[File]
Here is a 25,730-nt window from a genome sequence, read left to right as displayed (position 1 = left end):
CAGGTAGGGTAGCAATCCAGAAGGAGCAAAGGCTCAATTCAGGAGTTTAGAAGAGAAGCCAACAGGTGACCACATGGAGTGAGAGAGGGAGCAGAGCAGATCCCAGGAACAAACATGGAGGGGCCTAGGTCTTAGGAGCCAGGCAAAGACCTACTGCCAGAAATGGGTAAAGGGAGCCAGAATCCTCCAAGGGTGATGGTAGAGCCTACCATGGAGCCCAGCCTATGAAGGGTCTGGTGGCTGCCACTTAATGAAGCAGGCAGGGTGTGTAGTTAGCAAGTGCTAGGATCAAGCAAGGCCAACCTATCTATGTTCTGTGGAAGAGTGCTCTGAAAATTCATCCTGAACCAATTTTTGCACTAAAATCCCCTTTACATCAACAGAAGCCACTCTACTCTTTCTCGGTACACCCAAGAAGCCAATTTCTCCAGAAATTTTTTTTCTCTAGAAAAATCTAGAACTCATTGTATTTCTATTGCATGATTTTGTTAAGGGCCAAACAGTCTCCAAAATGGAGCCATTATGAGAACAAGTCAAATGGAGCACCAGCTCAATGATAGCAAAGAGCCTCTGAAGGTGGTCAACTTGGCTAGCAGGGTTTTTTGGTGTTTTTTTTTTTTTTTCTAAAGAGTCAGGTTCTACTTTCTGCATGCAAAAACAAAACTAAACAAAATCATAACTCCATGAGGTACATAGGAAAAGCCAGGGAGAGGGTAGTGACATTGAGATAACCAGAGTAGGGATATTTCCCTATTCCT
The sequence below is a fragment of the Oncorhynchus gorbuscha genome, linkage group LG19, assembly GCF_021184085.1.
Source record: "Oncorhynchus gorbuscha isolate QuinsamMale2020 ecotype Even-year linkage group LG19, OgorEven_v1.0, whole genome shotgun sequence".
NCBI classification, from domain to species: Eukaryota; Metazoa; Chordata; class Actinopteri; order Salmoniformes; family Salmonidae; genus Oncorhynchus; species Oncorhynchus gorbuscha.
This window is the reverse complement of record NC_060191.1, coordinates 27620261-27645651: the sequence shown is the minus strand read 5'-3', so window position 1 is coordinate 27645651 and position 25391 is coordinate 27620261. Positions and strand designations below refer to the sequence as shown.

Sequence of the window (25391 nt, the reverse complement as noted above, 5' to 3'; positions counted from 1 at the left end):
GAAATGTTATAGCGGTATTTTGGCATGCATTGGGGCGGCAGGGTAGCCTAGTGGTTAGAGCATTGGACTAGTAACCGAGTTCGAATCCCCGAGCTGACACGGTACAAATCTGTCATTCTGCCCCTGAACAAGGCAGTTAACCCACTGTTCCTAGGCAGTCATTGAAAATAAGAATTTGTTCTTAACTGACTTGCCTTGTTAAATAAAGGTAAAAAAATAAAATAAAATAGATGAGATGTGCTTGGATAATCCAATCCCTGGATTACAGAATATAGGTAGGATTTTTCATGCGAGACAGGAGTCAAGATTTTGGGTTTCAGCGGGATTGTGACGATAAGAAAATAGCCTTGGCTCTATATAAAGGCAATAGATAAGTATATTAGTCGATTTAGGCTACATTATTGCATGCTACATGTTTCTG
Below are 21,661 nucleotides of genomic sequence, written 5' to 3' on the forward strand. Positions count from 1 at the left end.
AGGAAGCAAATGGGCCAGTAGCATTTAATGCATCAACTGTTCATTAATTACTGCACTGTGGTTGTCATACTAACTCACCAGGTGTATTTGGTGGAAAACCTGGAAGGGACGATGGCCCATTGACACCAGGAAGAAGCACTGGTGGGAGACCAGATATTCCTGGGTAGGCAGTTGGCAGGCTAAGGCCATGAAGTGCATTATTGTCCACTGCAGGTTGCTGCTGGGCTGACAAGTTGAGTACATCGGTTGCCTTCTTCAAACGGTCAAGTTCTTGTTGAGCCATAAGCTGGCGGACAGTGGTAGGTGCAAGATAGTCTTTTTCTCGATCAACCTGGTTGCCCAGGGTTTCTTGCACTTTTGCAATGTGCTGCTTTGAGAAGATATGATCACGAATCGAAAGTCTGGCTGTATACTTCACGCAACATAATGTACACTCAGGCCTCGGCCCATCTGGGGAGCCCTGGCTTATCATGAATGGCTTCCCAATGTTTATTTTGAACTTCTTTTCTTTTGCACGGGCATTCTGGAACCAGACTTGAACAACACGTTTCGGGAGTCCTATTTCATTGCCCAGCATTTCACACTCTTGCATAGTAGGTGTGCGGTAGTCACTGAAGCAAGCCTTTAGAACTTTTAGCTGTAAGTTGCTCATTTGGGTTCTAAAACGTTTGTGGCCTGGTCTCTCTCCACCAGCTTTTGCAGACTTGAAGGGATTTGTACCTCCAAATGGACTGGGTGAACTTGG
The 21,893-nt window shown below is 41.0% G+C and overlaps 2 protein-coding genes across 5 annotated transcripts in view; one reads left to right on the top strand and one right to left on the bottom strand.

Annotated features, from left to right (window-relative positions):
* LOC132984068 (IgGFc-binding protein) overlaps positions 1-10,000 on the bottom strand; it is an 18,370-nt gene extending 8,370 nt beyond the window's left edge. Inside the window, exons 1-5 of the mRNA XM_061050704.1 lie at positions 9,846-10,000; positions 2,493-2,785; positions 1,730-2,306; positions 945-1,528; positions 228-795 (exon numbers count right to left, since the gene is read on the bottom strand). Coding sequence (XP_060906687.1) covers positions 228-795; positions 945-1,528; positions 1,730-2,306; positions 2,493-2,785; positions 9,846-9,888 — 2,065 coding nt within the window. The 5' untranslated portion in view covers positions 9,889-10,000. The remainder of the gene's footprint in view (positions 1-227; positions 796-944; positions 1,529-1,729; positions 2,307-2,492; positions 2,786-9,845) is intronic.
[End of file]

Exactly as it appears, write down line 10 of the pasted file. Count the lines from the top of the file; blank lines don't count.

AGGAAGCAAATGGGCCAGTAGCATTTAATGCATCAACTGTTCATTAATTACTGCACTGTGGTTGTCATACTAACTCACCAGGTGTATTTGGTGGAAAACCTGGAAGGGACGATGGCCCATTGACACCAGGAAGAAGCACTGGTGGGAGACCAGATATTCCTGGGTAGGCAGTTGGCAGGCTAAGGCCATGAAGTGCATTATTGTCCACTGCAGGTTGCTGCTGGGCTGACAAGTTGAGTACATCGGTTGCCTTCTTCAAACGGTCAAGTTCTTGTTGAGCCATAAGCTGGCGGACAGTGGTAGGTGCAAGATAGTCTTTTTCTCGATCAACCTGGTTGCCCAGGGTTTCTTGCACTTTTGCAATGTGCTGCTTTGAGAAGATATGATCACGAATCGAAAGTCTGGCTGTATACTTCACGCAACATAATGTACACTCAGGCCTCGGCCCATCTGGGGAGCCCTGGCTTATCATGAATGGCTTCCCAATGTTTATTTTGAACTTCTTTTCTTTTGCACGGGCATTCTGGAACCAGACTTGAACAACACGTTTCGGGAGTCCTATTTCATTGCCCAGCATTTCACACTCTTGCATAGTAGGTGTGCGGTAGTCACTGAAGCAAGCCTTTAGAACTTTTAGCTGTAAGTTGCTCATTTGGGTTCTAAAACGTTTGTGGCCTGGTCTCTCTCCACCAGCTTTTGCAGACTTGAAGGGATTTGTACCTCCAAATGGACTGGGTGAACTTGG